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Common Pheasant

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Common Pheasant

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Common Pheasant
Conservation status Least concern
female (left) & male (right)
 
female (left) & male (right)
Scientific classification
Kingdom: Animalia
 
Phylum: Chordata
 
Class: Aves
 
Order: Galliformes
 
Family: Phasianidae
 
Genus: Phasianus
 
Species: P. colchicus
 
Binomial name
Phasianus colchicus
Linnaeus, 1758

The Common Pheasant (Phasianus colchicus) is a gamebird in the pheasant family Phasianidae of the order Galliformes, gallinaceous birds.

The adult pheasant is 50-90 cm in length with a long tail, often accounting for half the total length. The male (cock or rooster) has barred bright brown plumage and green, purple and white markings, often including a white ring around the neck, and the head is green with distinctive red patches. This bird is also called the Common or English Pheasant, or just Pheasant. The males are polygamous, mating with more than one female; they are often accompanied by a harem of several females.

The nominate race P. c. colchicus lacks a white neck ring. This is however shown by the race Ring-necked Pheasant, P. c. torquatus which after several failed attempts was successfully introduced to the United States in 1881.

The female (hen) is much less showy, with a duller mottled brown plumage all over, similar to that of the partridge. The birds are found on wooded land and scrub. They feed on the ground on grain, leaves and invertebrates, but roost in trees at night. They nest on the ground, producing a clutch of around ten eggs over a two-three week period in April to June. The incubation period is about 23-26 days. The chicks stay near the hen for several weeks after hatching but grow quickly, resembling adults by only 15 weeks of age.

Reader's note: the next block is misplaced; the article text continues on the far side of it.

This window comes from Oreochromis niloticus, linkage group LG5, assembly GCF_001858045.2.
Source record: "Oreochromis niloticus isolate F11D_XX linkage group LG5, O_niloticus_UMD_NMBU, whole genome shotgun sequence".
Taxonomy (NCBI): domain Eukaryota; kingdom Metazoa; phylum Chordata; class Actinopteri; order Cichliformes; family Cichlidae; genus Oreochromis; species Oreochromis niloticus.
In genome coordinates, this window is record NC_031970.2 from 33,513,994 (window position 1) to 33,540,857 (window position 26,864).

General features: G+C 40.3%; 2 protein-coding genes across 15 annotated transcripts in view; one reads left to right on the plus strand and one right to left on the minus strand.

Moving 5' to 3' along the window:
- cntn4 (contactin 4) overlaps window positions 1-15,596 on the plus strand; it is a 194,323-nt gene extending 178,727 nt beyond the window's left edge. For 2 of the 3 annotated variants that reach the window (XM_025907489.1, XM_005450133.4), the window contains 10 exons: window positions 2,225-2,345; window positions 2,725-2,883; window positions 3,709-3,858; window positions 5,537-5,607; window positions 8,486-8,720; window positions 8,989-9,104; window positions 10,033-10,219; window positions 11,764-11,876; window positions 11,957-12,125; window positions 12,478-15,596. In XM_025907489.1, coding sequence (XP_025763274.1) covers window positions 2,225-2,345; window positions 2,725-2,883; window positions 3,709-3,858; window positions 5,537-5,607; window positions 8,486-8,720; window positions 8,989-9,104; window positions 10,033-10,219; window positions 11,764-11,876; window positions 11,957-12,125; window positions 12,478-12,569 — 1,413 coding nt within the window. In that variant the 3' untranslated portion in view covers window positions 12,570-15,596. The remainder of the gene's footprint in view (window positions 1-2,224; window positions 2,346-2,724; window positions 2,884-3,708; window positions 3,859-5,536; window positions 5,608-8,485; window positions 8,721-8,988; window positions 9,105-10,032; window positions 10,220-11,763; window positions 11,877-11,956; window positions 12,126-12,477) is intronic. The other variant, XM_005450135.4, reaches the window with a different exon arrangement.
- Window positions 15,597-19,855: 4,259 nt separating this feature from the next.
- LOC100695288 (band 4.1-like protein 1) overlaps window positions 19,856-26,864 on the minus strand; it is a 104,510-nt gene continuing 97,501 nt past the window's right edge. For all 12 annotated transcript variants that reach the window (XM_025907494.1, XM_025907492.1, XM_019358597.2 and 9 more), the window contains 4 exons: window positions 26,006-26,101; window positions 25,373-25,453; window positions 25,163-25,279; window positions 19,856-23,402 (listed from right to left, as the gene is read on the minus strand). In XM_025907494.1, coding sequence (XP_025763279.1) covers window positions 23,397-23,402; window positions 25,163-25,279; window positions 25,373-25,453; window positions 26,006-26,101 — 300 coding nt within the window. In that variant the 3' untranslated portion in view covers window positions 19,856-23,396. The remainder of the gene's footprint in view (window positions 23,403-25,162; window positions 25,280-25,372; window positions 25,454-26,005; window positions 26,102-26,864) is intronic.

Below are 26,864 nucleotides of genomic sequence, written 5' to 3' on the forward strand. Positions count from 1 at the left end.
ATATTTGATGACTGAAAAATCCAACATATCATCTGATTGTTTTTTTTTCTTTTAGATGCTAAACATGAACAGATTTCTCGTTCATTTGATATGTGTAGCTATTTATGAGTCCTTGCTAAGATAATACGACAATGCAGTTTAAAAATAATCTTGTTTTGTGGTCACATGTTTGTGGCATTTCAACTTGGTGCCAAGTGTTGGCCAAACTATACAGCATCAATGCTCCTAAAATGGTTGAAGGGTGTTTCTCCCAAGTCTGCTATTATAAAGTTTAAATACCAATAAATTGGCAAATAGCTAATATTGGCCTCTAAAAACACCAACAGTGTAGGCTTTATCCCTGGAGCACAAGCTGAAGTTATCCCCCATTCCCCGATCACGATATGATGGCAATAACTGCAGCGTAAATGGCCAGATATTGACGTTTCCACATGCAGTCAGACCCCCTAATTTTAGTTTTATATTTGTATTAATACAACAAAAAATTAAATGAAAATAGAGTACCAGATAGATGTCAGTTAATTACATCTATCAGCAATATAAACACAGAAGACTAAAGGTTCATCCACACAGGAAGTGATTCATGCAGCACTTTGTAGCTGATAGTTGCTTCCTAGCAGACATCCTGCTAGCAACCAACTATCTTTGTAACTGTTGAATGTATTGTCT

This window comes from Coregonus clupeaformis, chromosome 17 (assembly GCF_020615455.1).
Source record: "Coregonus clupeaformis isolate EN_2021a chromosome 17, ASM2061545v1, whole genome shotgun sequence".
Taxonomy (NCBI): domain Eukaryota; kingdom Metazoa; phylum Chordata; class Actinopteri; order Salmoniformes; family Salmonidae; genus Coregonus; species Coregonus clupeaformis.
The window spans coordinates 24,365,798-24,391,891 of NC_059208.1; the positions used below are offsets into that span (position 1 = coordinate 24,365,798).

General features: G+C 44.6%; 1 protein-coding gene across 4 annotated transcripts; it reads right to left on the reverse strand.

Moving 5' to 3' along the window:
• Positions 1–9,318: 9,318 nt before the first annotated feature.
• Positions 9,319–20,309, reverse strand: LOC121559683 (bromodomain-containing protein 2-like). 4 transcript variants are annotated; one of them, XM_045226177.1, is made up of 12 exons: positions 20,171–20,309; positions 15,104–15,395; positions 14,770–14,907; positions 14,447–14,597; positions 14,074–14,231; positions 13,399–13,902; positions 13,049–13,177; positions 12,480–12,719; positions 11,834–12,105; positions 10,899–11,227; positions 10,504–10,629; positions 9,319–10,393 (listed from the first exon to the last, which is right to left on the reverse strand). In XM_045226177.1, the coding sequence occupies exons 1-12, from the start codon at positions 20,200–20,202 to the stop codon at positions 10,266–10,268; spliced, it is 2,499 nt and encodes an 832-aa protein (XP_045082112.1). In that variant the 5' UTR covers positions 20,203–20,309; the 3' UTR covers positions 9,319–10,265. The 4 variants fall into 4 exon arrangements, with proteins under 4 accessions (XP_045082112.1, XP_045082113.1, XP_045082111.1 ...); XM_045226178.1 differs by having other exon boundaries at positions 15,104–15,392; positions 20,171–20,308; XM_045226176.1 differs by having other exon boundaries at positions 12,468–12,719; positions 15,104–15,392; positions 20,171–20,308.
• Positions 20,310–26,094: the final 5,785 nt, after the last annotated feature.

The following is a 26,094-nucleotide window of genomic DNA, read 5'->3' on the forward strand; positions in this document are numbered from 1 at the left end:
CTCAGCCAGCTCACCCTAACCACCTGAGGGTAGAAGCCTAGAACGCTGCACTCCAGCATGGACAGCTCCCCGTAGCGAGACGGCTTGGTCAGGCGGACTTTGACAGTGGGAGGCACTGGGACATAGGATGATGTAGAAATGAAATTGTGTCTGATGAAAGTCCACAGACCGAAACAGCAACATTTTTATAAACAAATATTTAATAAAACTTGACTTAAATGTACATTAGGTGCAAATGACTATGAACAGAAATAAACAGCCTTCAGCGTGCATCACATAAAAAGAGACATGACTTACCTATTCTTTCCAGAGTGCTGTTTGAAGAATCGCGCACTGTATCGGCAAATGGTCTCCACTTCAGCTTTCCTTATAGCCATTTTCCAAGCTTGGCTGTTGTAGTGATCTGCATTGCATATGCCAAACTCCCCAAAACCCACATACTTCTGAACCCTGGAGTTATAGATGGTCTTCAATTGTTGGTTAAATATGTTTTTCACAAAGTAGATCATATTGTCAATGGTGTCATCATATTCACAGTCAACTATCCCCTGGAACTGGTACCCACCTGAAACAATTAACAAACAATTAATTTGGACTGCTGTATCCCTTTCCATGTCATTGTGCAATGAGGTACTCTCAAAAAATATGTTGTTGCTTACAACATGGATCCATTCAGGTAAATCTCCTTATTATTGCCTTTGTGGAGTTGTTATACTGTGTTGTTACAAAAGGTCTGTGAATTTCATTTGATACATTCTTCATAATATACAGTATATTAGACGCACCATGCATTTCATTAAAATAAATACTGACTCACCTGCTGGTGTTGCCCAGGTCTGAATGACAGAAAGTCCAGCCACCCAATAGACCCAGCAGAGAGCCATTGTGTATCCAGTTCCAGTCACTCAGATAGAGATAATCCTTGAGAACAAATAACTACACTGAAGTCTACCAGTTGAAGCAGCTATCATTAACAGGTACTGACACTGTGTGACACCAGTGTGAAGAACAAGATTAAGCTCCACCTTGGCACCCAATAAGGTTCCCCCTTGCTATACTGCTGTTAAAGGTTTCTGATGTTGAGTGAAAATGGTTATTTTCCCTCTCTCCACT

While pheasants are able short-distance fliers, they prefer to run: but if startled they can suddenly burst upwards at great speed, with a distinctive "whirring" wing sound. Their flight speed is only 27 to 38 mph when cruising but when chased they can fly up to 60 mph.

They are native to Asia but have been widely introduced elsewhere, where they are bred to be hunted and are shot in great numbers. The doggerel "up flies a guinea, bang goes sixpence and down comes half-a-crown" reflects that they are often shot for sport rather than as food. If eaten the meat is somewhat tough and dry, so the carcasses were often hung for a time to improve the meat by slight decomposition, as with most other game. Modern cookery generally uses moist roasting or farm-raised female birds.

Pheasant farming is a common practice, and is sometimes done intensively. Birds are supplied both to hunting preserves/estates and restaurants, with smaller numbers being available for home cooks. Pheasant farms have some 10 million birds in the U.S. and 35 million in the United Kingdom. The Common Pheasant is also one of the prime target of small game poachers. The Roald Dahl novel "Danny the Champion of the World" dealt with a poacher (and his son) who lived in the United Kingdom and illegally hunted common pheasants.

The bird was brought to Britain around the 10th century but became extinct in the early 17th century; it was reintroduced in the 1830s and is now widespread. Repeated reintroduction has made the pheasant a very variable species in regard to size and plumage. Pheasants have probably been present in North America from the 18th century but became common in the wild in the late 1800s. They are most common in the Great Plains, where they are often seen in hay, grass wheat, and CRP fields. A preferred nesting site for them is along fence rows, wheat, and under old machinery.

The term pheasant can also be used for other gallinaceous birds such as the quail or partridge, and in North America it is occasionally used to refer to the ruffed grouse.

The Green Pheasant of Japan is very similar to Common Pheasant, but the males have greenish plumage. The Ring-Necked Pheasant is the state bird of South Dakota, the only US state bird that is not a species native to the United States.

References

  • BirdLife International (2004). Phasianus colchicus. 2006 IUCN Red List of Threatened Species. IUCN 2006. Retrieved on 09 May 2006. Database entry includes justification for why this species is of least concern

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